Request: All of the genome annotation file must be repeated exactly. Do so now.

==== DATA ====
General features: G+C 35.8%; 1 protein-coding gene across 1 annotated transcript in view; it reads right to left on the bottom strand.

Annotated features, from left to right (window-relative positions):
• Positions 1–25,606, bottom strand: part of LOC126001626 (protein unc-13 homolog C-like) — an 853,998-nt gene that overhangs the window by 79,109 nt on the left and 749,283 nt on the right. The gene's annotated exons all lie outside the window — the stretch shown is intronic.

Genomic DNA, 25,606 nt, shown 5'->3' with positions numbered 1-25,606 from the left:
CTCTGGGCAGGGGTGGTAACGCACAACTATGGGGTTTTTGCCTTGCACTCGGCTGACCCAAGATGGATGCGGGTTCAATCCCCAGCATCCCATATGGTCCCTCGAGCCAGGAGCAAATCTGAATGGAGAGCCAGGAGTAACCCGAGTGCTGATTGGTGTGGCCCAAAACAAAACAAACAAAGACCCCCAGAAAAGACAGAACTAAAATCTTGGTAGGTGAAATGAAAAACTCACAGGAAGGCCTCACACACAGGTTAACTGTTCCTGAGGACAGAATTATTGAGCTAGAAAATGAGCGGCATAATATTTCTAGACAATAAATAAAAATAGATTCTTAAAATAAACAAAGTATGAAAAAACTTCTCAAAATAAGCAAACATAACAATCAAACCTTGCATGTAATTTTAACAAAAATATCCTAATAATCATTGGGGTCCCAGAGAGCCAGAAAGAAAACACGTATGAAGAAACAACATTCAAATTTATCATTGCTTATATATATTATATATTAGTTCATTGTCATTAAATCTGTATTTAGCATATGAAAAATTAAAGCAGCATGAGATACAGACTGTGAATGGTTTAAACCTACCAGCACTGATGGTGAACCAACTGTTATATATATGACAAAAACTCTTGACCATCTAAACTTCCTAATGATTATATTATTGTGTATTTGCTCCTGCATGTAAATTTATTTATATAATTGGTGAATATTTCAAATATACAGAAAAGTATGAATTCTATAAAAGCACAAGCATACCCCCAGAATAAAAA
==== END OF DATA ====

General features: G+C 35.8%; 1 protein-coding gene across 1 annotated transcript in view; it reads right to left on the bottom strand.

Annotated features, from left to right (window-relative positions):
• Positions 1–25,606, bottom strand: part of LOC126001626 (protein unc-13 homolog C-like) — an 853,998-nt gene that overhangs the window by 79,109 nt on the left and 749,283 nt on the right. The gene's annotated exons all lie outside the window — the stretch shown is intronic.

Genomic DNA, 25,606 nt, shown 5'->3' with positions numbered 1-25,606 from the left:
CTCTGGGCAGGGGTGGTAACGCACAACTATGGGGTTTTTGCCTTGCACTCGGCTGACCCAAGATGGATGCGGGTTCAATCCCCAGCATCCCATATGGTCCCTCGAGCCAGGAGCAAATCTGAATGGAGAGCCAGGAGTAACCCGAGTGCTGATTGGTGTGGCCCAAAACAAAACAAACAAAGACCCCCAGAAAAGACAGAACTAAAATCTTGGTAGGTGAAATGAAAAACTCACAGGAAGGCCTCACACACAGGTTAACTGTTCCTGAGGACAGAATTATTGAGCTAGAAAATGAGCGGCATAATATTTCTAGACAATAAATAAAAATAGATTCTTAAAATAAACAAAGTATGAAAAAACTTCTCAAAATAAGCAAACATAACAATCAAACCTTGCATGTAATTTTAACAAAAATATCCTAATAATCATTGGGGTCCCAGAGAGCCAGAAAGAAAACACGTATGAAGAAACAACATTCAAATTTATCATTGCTTATATATATTATATATTAGTTCATTGTCATTAAATCTGTATTTAGCATATGAAAAATTAAAGCAGCATGAGATACAGACTGTGAATGGTTTAAACCTACCAGCACTGATGGTGAACCAACTGTTATATATATGACAAAAACTCTTGACCATCTAAACTTCCTAATGATTATATTATTGTGTATTTGCTCCTGCATGTAAATTTATTTATATAATTGGTGAATATTTCAAATATACAGAAAAGTATGAATTCTATAAAAGCACAAGCATACCCCCAGAATAAAAA